General Civil Mediation Training is an entry-level course that focuses on the fundamentals of facilitative mediation. Content and role-plays will prepare you to mediate court order civil cases as well as volunteer with our Center. Participants will learn about conflict, the history of ADR processes, and the role of mediation in supporting the community. In addition to this, you will hear from experienced mediators, team members, attorneys, and volunteers regarding best practices.
Completion of our General Civil Mediation Training and practicum is the first step in registering with the GODR as a mediator. Registration is required to attend additional GODR-approved training and to mediate court-ordered cases.
Recommended Reading: The Mediator’s Handbook by Beer et al.
Lead Trainer: Lee Robbins
Dates: January 24th – 27th, 2023
Start/Stop Times: 9:00 am – 5:00 pm ET
Duration: 28 hours | 4 days | Homework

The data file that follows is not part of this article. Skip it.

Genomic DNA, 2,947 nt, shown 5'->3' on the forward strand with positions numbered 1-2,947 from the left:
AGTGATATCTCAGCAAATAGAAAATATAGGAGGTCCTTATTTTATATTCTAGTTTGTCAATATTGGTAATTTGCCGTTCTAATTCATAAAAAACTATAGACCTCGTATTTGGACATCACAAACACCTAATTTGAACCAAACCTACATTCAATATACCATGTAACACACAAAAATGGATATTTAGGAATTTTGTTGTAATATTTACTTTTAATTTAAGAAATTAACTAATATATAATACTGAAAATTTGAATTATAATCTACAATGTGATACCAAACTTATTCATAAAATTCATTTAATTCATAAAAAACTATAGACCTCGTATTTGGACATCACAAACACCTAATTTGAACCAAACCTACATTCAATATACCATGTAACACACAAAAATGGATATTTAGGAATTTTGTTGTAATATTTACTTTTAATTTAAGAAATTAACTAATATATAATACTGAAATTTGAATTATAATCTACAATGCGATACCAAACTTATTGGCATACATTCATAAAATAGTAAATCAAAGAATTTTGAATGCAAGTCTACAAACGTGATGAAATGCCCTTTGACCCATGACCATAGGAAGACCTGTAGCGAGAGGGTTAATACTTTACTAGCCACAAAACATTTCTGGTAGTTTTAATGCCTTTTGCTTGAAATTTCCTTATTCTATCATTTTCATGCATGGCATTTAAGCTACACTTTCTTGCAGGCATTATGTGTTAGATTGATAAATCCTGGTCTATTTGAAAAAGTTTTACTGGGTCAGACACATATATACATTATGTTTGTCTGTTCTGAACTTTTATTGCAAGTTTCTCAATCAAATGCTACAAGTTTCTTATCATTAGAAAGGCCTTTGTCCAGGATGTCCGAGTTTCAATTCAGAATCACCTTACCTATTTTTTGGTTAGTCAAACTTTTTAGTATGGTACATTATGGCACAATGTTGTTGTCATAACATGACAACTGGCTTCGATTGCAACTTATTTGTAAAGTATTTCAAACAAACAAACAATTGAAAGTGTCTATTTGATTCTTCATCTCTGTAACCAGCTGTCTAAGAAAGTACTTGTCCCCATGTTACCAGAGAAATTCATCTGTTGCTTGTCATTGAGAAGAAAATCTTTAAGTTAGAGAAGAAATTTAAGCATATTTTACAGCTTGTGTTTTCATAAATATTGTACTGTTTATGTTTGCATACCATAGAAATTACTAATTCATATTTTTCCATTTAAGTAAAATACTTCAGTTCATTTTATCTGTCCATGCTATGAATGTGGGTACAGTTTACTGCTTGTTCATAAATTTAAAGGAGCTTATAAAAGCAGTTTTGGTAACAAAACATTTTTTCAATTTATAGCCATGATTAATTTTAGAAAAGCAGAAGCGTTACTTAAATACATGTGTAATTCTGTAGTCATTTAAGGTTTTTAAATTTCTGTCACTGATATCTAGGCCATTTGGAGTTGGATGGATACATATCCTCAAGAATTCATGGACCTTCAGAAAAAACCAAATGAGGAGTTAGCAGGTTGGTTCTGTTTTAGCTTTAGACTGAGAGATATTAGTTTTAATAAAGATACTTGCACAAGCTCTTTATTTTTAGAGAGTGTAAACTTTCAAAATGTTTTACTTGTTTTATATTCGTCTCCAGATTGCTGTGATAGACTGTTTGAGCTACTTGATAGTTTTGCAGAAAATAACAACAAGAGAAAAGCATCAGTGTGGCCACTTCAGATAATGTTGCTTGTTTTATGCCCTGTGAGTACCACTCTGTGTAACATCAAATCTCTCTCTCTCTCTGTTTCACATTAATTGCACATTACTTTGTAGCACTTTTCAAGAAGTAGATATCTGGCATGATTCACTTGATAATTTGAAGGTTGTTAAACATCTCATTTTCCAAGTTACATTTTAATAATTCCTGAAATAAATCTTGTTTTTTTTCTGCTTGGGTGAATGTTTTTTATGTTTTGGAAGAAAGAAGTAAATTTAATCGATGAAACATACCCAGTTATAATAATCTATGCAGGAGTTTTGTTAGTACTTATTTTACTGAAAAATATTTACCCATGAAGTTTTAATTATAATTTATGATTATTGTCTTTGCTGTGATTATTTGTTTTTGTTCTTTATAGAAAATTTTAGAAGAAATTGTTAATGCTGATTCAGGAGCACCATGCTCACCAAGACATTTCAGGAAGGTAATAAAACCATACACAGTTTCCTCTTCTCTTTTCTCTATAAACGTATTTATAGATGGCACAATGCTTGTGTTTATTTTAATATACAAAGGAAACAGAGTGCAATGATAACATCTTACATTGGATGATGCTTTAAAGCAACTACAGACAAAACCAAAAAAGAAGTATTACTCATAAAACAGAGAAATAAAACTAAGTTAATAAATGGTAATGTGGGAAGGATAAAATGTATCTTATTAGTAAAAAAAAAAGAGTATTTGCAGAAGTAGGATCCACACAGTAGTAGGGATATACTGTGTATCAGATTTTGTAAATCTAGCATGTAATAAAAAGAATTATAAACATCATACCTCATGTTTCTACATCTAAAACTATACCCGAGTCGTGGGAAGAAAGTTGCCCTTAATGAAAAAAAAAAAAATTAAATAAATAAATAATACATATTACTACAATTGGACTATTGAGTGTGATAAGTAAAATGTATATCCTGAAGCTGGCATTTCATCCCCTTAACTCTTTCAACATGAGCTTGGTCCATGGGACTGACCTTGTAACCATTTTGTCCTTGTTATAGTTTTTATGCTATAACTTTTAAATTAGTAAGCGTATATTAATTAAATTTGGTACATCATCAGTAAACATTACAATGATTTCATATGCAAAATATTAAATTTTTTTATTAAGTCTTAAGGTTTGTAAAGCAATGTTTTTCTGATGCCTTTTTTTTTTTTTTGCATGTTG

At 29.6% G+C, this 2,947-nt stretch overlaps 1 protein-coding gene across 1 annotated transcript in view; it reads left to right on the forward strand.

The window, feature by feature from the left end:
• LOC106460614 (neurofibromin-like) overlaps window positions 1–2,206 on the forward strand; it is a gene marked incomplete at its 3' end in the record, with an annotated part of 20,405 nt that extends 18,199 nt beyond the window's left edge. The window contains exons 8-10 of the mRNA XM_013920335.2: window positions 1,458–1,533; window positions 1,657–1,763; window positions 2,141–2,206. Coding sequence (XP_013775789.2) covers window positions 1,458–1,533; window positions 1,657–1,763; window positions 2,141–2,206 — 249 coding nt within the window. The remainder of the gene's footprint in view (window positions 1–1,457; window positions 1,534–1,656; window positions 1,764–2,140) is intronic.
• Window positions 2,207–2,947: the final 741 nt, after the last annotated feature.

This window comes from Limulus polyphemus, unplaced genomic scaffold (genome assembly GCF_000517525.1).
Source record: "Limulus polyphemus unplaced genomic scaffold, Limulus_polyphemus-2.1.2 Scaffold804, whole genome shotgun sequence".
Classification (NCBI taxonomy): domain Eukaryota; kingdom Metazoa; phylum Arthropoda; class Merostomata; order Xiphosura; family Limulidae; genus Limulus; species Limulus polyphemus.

Class Limit: 18
Questions? Email Lee at email@example.com
Participants have eighteen months to complete the practicum requirements and register with the GODR. ADR Rules require a 10-hour practicum by observing/co-facilitating five or more Court ordered mediations. Uniquely, our Center provides the practicum free for those who complete our General Civil Mediation Training.
The Mediation Center reserves the right to refuse a refund for failure to attend training on the indicated registration date. Mischance in notifying our Center within seven calendar days will result in a forfeiture of payment, which we recategorize as a donation to the Center’s community youth education programs. Additionally, refunds will be issued in the form of a check and sent using USPS within seven business days of receiving notification of cancellation.
Our Center and lead trainer, Lee Robbins, have the approval to provide this training. Approval by the GODR does not imply that any particular court program must accept those who complete our training on their roster. Additionally, completion of any state-approved program does not automatically qualify one as a neutral in any particular program. Local court programs have the authority to exercise discretion regarding applicant qualifications and thus may inquire into the training and experience of a neutral.